This essay explores the unjust experiences of Black males and minority faculty on college campuses that perpetuate inequality in higher education. The literature shows Black male undergraduates experienced both overt racism and more subtle insults on some college campuses, which serve as a barrier to integration into the college system. This essay also connects the underrepresentation of minority faculty as a contributing factor to the climate that inhibits the integration of Black male students into the college system. Through intentional leadership, educators should create or support existing Black male initiative programs on their campuses as this evidence-based practice contributes to the performance, retention, and college engagement of Black male undergraduates. To address underrepresentation of minority faculty and staff, educational leaders may consider advocating for an empirically supported three-pronged approach to include a hiring search toolkit, a biases video or workshop, and professional mentoring. The suggested interventions by no means serve as a “solution” to these complex issues, but collegiate leaders should take concrete actions that bend toward more just institutions.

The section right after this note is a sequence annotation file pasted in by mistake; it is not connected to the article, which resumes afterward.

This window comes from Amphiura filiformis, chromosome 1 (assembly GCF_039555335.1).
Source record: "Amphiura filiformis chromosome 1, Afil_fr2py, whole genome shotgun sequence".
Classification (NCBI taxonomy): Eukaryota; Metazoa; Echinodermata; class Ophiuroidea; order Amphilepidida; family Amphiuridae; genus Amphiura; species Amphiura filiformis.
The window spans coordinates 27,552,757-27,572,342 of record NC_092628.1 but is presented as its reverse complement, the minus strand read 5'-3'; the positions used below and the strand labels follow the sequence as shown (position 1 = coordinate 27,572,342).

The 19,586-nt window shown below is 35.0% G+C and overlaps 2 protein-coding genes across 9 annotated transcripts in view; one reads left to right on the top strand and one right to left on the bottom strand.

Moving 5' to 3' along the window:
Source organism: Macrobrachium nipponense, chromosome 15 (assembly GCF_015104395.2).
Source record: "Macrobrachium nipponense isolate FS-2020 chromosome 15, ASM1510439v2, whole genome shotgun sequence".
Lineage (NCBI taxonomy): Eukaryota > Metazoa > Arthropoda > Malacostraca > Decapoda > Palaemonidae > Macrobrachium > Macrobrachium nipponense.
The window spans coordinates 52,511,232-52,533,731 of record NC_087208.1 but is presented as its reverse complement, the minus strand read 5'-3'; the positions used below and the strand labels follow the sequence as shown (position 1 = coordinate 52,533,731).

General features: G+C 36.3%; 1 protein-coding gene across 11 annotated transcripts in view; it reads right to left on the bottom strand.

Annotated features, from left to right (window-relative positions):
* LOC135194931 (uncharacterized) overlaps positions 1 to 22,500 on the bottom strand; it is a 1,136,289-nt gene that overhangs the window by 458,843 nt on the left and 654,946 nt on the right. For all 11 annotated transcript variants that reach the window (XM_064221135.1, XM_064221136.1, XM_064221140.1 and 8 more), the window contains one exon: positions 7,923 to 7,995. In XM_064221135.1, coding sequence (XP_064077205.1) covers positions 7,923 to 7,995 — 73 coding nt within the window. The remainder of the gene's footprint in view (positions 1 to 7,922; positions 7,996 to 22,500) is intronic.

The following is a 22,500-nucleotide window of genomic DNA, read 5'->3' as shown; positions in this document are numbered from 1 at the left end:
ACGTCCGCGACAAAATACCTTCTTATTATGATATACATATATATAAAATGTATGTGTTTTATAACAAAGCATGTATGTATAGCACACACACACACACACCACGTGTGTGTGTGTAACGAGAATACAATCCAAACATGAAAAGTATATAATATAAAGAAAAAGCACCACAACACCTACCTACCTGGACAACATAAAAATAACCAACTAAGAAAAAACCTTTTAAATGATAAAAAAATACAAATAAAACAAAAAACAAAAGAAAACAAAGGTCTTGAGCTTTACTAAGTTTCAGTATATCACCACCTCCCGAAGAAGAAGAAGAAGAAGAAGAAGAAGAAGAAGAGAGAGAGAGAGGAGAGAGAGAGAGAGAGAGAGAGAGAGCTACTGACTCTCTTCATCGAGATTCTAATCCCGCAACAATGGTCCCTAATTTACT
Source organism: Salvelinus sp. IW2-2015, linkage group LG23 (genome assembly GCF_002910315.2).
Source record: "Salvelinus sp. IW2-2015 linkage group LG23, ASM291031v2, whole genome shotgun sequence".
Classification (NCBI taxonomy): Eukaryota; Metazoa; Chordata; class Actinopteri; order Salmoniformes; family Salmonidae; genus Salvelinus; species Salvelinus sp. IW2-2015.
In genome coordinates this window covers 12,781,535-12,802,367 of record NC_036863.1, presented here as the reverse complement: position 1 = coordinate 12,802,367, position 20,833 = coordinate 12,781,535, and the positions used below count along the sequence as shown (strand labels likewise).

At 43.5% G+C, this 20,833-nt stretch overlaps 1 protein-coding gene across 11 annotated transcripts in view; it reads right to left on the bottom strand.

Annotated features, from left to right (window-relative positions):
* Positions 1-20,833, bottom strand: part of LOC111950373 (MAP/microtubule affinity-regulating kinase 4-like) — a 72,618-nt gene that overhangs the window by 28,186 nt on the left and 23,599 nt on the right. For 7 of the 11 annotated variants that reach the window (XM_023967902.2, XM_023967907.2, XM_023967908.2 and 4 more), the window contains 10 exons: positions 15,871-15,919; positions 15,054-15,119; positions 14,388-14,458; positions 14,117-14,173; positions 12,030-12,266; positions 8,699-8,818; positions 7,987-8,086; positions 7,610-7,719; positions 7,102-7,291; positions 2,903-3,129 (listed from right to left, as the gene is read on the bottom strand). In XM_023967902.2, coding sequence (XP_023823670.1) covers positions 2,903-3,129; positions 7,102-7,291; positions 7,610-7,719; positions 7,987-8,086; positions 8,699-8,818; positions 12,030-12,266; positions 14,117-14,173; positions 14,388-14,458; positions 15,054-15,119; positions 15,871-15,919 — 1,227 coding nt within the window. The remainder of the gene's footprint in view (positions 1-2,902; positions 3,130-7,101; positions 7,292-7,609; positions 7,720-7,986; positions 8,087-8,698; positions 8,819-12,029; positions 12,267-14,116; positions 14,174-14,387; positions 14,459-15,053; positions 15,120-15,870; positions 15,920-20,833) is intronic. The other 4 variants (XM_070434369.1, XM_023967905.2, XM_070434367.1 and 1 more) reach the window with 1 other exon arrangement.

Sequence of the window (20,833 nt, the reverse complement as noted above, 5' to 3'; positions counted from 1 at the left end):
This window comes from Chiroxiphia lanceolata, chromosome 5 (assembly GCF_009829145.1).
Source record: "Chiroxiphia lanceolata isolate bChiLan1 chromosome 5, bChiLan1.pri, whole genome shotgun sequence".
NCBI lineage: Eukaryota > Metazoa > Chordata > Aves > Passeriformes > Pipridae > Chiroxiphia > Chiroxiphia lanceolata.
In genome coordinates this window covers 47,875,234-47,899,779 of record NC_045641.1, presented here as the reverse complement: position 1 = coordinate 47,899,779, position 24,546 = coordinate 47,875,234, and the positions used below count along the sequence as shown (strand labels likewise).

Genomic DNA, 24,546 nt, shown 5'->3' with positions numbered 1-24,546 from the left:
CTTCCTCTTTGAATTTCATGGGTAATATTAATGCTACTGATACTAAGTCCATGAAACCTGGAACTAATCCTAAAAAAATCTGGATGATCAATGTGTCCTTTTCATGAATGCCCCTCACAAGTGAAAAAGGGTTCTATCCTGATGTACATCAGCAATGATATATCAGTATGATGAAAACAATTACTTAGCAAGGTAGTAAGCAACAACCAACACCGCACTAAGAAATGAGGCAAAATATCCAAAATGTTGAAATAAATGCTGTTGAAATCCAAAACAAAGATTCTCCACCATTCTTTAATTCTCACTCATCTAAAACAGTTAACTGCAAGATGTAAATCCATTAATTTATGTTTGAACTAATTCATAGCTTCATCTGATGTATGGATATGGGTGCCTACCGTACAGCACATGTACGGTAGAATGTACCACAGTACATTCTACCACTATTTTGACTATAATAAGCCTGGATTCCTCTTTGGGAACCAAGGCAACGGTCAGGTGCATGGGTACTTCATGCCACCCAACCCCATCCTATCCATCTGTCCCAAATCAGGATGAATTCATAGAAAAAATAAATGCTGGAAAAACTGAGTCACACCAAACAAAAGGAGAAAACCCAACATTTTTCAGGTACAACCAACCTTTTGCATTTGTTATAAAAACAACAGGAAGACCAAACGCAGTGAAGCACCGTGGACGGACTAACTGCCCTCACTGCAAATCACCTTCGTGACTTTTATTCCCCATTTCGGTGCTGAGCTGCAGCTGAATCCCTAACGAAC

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Egan, J. D. (2019). Intentional Leadership for More Just Experiences: Supporting Black Males on College Campuses. Georgia Journal of College Student Affairs, 35(1). https://doi.org/10.20429/gcpa.2019.350106